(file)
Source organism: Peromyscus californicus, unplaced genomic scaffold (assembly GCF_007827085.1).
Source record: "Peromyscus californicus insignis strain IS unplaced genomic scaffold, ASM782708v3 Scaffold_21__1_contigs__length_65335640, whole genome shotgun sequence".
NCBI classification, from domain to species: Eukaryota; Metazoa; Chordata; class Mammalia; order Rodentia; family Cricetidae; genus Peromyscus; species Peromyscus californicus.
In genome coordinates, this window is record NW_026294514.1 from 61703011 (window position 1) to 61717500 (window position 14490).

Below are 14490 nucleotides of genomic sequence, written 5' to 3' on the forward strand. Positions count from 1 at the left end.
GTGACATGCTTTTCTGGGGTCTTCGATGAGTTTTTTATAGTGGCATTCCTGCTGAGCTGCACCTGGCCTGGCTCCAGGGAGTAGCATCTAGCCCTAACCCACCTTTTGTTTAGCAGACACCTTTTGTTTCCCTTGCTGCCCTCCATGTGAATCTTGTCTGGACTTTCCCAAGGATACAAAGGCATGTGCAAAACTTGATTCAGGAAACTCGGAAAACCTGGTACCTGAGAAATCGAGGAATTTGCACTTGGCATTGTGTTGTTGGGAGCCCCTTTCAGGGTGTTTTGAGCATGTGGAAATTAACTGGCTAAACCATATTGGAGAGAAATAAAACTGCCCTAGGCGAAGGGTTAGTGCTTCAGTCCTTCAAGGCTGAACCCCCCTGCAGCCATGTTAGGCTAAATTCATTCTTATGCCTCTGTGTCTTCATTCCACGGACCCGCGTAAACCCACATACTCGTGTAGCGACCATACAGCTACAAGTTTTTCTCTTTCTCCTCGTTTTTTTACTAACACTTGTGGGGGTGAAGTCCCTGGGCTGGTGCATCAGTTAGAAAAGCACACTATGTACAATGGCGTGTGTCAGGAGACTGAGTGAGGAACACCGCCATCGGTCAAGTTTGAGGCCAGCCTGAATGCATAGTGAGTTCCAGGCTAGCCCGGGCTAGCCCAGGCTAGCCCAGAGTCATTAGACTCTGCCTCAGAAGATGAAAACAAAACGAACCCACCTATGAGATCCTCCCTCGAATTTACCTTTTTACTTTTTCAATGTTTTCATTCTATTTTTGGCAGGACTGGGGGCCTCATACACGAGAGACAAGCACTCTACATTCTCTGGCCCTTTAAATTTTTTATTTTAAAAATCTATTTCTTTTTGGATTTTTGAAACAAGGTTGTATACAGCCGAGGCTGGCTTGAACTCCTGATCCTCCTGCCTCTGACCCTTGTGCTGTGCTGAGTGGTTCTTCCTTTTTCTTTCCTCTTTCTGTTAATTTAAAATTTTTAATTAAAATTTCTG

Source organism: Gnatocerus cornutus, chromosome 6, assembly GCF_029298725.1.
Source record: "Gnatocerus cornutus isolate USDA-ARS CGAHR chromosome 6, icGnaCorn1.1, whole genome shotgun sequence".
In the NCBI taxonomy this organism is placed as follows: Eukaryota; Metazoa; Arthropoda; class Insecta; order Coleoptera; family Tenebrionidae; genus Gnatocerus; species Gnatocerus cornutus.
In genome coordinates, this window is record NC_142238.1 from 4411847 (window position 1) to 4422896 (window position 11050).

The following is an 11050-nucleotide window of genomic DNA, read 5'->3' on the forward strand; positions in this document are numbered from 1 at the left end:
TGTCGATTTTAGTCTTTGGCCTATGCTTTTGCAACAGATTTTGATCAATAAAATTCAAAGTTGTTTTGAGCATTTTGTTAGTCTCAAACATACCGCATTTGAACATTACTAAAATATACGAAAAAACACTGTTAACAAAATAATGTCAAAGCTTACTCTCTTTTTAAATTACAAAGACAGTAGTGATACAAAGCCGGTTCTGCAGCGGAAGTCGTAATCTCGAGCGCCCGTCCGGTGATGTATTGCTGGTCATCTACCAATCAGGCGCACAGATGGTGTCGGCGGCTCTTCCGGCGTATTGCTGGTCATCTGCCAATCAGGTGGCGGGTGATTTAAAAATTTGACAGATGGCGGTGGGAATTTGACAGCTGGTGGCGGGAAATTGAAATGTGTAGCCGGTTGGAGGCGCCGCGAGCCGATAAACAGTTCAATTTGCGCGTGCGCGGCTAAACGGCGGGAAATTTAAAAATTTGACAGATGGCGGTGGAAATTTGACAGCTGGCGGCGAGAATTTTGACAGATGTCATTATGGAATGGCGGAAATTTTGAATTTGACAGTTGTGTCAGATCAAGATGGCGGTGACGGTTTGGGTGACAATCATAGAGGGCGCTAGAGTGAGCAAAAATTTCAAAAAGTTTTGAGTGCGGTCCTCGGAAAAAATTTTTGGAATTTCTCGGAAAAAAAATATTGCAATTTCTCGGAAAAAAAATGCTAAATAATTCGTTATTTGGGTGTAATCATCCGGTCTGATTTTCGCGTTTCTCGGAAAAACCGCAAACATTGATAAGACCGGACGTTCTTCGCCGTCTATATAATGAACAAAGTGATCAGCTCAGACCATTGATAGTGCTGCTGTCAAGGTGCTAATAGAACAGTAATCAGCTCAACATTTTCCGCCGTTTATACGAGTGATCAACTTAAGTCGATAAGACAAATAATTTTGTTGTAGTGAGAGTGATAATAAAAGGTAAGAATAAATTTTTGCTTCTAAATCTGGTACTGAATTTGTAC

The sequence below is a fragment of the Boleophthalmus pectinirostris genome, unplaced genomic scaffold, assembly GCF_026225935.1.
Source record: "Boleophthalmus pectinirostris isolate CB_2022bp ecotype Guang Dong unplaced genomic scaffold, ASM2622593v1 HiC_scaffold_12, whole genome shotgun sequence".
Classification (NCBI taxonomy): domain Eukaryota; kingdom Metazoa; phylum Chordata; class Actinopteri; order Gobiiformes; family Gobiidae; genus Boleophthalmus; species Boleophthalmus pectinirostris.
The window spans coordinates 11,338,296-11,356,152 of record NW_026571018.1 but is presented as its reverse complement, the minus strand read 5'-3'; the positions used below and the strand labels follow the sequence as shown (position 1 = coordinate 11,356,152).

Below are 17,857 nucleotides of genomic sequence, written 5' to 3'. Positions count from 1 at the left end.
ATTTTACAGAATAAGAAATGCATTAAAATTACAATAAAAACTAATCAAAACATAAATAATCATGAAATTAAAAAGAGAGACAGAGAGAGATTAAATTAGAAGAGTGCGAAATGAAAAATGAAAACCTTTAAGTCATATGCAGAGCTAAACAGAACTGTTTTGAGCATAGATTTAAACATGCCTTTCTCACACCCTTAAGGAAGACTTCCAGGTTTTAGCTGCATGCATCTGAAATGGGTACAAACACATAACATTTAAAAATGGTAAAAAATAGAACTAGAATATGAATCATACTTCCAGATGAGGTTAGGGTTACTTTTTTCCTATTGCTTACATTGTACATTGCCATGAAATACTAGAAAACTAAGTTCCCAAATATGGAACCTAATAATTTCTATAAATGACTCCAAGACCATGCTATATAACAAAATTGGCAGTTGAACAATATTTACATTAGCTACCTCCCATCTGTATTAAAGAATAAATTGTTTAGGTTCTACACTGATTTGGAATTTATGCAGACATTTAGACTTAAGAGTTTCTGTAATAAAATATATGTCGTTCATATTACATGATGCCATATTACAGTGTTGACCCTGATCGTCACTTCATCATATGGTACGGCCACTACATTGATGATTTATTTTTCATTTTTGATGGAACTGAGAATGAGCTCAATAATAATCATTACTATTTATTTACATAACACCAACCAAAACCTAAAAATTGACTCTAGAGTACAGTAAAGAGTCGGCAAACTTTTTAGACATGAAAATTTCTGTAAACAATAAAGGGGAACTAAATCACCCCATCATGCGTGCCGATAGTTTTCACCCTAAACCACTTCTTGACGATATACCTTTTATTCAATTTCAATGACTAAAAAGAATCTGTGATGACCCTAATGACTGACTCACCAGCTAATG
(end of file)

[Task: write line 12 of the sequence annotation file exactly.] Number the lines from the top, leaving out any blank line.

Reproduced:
TGTCGATTTTAGTCTTTGGCCTATGCTTTTGCAACAGATTTTGATCAATAAAATTCAAAGTTGTTTTGAGCATTTTGTTAGTCTCAAACATACCGCATTTGAACATTACTAAAATATACGAAAAAACACTGTTAACAAAATAATGTCAAAGCTTACTCTCTTTTTAAATTACAAAGACAGTAGTGATACAAAGCCGGTTCTGCAGCGGAAGTCGTAATCTCGAGCGCCCGTCCGGTGATGTATTGCTGGTCATCTACCAATCAGGCGCACAGATGGTGTCGGCGGCTCTTCCGGCGTATTGCTGGTCATCTGCCAATCAGGTGGCGGGTGATTTAAAAATTTGACAGATGGCGGTGGGAATTTGACAGCTGGTGGCGGGAAATTGAAATGTGTAGCCGGTTGGAGGCGCCGCGAGCCGATAAACAGTTCAATTTGCGCGTGCGCGGCTAAACGGCGGGAAATTTAAAAATTTGACAGATGGCGGTGGAAATTTGACAGCTGGCGGCGAGAATTTTGACAGATGTCATTATGGAATGGCGGAAATTTTGAATTTGACAGTTGTGTCAGATCAAGATGGCGGTGACGGTTTGGGTGACAATCATAGAGGGCGCTAGAGTGAGCAAAAATTTCAAAAAGTTTTGAGTGCGGTCCTCGGAAAAAATTTTTGGAATTTCTCGGAAAAAAAATATTGCAATTTCTCGGAAAAAAAATGCTAAATAATTCGTTATTTGGGTGTAATCATCCGGTCTGATTTTCGCGTTTCTCGGAAAAACCGCAAACATTGATAAGACCGGACGTTCTTCGCCGTCTATATAATGAACAAAGTGATCAGCTCAGACCATTGATAGTGCTGCTGTCAAGGTGCTAATAGAACAGTAATCAGCTCAACATTTTCCGCCGTTTATACGAGTGATCAACTTAAGTCGATAAGACAAATAATTTTGTTGTAGTGAGAGTGATAATAAAAGGTAAGAATAAATTTTTGCTTCTAAATCTGGTACTGAATTTGTAC